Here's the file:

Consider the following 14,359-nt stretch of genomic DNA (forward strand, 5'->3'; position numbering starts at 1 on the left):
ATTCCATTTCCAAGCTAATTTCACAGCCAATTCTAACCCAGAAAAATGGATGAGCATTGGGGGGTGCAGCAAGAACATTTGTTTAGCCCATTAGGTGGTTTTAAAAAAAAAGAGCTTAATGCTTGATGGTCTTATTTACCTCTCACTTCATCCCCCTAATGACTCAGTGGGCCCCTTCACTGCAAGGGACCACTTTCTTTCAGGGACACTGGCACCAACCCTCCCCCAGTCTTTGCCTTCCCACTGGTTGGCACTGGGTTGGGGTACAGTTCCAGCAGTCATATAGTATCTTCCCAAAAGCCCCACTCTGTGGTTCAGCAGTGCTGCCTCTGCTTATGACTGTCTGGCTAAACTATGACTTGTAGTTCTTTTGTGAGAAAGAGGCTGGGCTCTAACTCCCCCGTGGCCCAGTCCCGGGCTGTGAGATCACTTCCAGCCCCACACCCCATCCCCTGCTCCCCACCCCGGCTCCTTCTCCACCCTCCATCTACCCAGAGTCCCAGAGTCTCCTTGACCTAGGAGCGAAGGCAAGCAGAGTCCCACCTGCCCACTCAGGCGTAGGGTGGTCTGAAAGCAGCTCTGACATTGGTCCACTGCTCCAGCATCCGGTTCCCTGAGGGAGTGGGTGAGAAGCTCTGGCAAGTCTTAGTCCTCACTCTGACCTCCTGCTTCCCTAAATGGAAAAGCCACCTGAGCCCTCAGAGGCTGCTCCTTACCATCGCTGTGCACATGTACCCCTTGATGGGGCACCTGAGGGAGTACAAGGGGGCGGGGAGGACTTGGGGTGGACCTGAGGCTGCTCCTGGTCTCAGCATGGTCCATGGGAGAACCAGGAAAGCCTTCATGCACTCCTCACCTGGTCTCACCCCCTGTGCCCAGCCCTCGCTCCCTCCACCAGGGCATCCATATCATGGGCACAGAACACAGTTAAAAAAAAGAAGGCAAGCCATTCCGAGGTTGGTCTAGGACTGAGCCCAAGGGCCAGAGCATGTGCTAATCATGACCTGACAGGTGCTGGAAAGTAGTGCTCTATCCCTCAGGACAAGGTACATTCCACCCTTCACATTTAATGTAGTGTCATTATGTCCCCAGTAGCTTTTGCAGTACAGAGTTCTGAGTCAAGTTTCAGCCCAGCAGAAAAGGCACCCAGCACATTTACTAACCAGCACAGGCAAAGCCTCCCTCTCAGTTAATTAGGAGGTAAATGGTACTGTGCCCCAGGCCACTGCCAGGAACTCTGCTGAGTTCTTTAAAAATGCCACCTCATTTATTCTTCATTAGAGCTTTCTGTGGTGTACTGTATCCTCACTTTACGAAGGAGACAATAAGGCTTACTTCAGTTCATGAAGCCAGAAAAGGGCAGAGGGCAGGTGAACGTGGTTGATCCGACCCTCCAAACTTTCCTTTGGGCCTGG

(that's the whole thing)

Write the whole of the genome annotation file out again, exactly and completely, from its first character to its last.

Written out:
Consider the following 14,359-nt stretch of genomic DNA (forward strand, 5'->3'; position numbering starts at 1 on the left):
ATTCCATTTCCAAGCTAATTTCACAGCCAATTCTAACCCAGAAAAATGGATGAGCATTGGGGGGTGCAGCAAGAACATTTGTTTAGCCCATTAGGTGGTTTTAAAAAAAAAGAGCTTAATGCTTGATGGTCTTATTTACCTCTCACTTCATCCCCCTAATGACTCAGTGGGCCCCTTCACTGCAAGGGACCACTTTCTTTCAGGGACACTGGCACCAACCCTCCCCCAGTCTTTGCCTTCCCACTGGTTGGCACTGGGTTGGGGTACAGTTCCAGCAGTCATATAGTATCTTCCCAAAAGCCCCACTCTGTGGTTCAGCAGTGCTGCCTCTGCTTATGACTGTCTGGCTAAACTATGACTTGTAGTTCTTTTGTGAGAAAGAGGCTGGGCTCTAACTCCCCCGTGGCCCAGTCCCGGGCTGTGAGATCACTTCCAGCCCCACACCCCATCCCCTGCTCCCCACCCCGGCTCCTTCTCCACCCTCCATCTACCCAGAGTCCCAGAGTCTCCTTGACCTAGGAGCGAAGGCAAGCAGAGTCCCACCTGCCCACTCAGGCGTAGGGTGGTCTGAAAGCAGCTCTGACATTGGTCCACTGCTCCAGCATCCGGTTCCCTGAGGGAGTGGGTGAGAAGCTCTGGCAAGTCTTAGTCCTCACTCTGACCTCCTGCTTCCCTAAATGGAAAAGCCACCTGAGCCCTCAGAGGCTGCTCCTTACCATCGCTGTGCACATGTACCCCTTGATGGGGCACCTGAGGGAGTACAAGGGGGCGGGGAGGACTTGGGGTGGACCTGAGGCTGCTCCTGGTCTCAGCATGGTCCATGGGAGAACCAGGAAAGCCTTCATGCACTCCTCACCTGGTCTCACCCCCTGTGCCCAGCCCTCGCTCCCTCCACCAGGGCATCCATATCATGGGCACAGAACACAGTTAAAAAAAAGAAGGCAAGCCATTCCGAGGTTGGTCTAGGACTGAGCCCAAGGGCCAGAGCATGTGCTAATCATGACCTGACAGGTGCTGGAAAGTAGTGCTCTATCCCTCAGGACAAGGTACATTCCACCCTTCACATTTAATGTAGTGTCATTATGTCCCCAGTAGCTTTTGCAGTACAGAGTTCTGAGTCAAGTTTCAGCCCAGCAGAAAAGGCACCCAGCACATTTACTAACCAGCACAGGCAAAGCCTCCCTCTCAGTTAATTAGGAGGTAAATGGTACTGTGCCCCAGGCCACTGCCAGGAACTCTGCTGAGTTCTTTAAAAATGCCACCTCATTTATTCTTCATTAGAGCTTTCTGTGGTGTACTGTATCCTCACTTTACGAAGGAGACAATAAGGCTTACTTCAGTTCATGAAGCCAGAAAAGGGCAGAGGGCAGGTGAACGTGGTTGATCCGACCCTCCAAACTTTCCTTTGGGCCTGG